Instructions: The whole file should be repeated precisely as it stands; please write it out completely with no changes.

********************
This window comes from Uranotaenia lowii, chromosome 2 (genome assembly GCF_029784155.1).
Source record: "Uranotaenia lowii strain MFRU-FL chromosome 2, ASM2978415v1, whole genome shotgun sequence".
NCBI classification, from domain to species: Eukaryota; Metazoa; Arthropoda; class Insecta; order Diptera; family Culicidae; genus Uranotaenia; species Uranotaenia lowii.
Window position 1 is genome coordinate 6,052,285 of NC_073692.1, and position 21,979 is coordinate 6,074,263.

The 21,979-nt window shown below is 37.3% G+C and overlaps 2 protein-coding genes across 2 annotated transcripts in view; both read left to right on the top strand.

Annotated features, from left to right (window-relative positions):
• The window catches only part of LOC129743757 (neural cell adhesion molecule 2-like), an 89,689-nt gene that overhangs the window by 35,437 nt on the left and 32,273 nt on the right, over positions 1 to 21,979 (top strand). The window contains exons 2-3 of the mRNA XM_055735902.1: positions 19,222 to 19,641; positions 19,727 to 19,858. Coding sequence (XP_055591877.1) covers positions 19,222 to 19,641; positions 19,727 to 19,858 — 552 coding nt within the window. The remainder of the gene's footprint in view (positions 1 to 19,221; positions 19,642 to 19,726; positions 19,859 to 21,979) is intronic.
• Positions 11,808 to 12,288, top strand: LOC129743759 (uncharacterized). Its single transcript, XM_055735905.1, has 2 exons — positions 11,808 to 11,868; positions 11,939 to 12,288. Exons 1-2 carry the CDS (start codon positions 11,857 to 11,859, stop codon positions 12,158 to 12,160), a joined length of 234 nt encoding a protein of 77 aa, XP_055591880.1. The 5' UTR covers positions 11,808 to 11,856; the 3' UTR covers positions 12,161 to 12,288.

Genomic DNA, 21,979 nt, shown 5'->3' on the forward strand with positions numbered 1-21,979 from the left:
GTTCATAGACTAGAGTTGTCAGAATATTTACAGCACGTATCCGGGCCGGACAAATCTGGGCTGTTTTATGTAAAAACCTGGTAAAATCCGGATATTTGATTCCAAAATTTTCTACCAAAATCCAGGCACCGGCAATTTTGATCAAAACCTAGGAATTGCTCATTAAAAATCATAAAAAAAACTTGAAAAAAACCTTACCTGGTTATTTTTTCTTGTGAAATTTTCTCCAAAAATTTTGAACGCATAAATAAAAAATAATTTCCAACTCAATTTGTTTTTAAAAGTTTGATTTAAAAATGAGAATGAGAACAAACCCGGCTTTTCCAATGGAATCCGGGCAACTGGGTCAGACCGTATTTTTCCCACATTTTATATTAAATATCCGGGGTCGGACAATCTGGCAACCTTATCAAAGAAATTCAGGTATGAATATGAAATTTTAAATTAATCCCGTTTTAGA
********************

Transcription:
This window comes from Uranotaenia lowii, chromosome 2 (genome assembly GCF_029784155.1).
Source record: "Uranotaenia lowii strain MFRU-FL chromosome 2, ASM2978415v1, whole genome shotgun sequence".
NCBI classification, from domain to species: Eukaryota; Metazoa; Arthropoda; class Insecta; order Diptera; family Culicidae; genus Uranotaenia; species Uranotaenia lowii.
Window position 1 is genome coordinate 6,052,285 of NC_073692.1, and position 21,979 is coordinate 6,074,263.

The 21,979-nt window shown below is 37.3% G+C and overlaps 2 protein-coding genes across 2 annotated transcripts in view; both read left to right on the top strand.

Annotated features, from left to right (window-relative positions):
• The window catches only part of LOC129743757 (neural cell adhesion molecule 2-like), an 89,689-nt gene that overhangs the window by 35,437 nt on the left and 32,273 nt on the right, over positions 1 to 21,979 (top strand). The window contains exons 2-3 of the mRNA XM_055735902.1: positions 19,222 to 19,641; positions 19,727 to 19,858. Coding sequence (XP_055591877.1) covers positions 19,222 to 19,641; positions 19,727 to 19,858 — 552 coding nt within the window. The remainder of the gene's footprint in view (positions 1 to 19,221; positions 19,642 to 19,726; positions 19,859 to 21,979) is intronic.
• Positions 11,808 to 12,288, top strand: LOC129743759 (uncharacterized). Its single transcript, XM_055735905.1, has 2 exons — positions 11,808 to 11,868; positions 11,939 to 12,288. Exons 1-2 carry the CDS (start codon positions 11,857 to 11,859, stop codon positions 12,158 to 12,160), a joined length of 234 nt encoding a protein of 77 aa, XP_055591880.1. The 5' UTR covers positions 11,808 to 11,856; the 3' UTR covers positions 12,161 to 12,288.

Genomic DNA, 21,979 nt, shown 5'->3' on the forward strand with positions numbered 1-21,979 from the left:
GTTCATAGACTAGAGTTGTCAGAATATTTACAGCACGTATCCGGGCCGGACAAATCTGGGCTGTTTTATGTAAAAACCTGGTAAAATCCGGATATTTGATTCCAAAATTTTCTACCAAAATCCAGGCACCGGCAATTTTGATCAAAACCTAGGAATTGCTCATTAAAAATCATAAAAAAAACTTGAAAAAAACCTTACCTGGTTATTTTTTCTTGTGAAATTTTCTCCAAAAATTTTGAACGCATAAATAAAAAATAATTTCCAACTCAATTTGTTTTTAAAAGTTTGATTTAAAAATGAGAATGAGAACAAACCCGGCTTTTCCAATGGAATCCGGGCAACTGGGTCAGACCGTATTTTTCCCACATTTTATATTAAATATCCGGGGTCGGACAATCTGGCAACCTTATCAAAGAAATTCAGGTATGAATATGAAATTTTAAATTAATCCCGTTTTAGA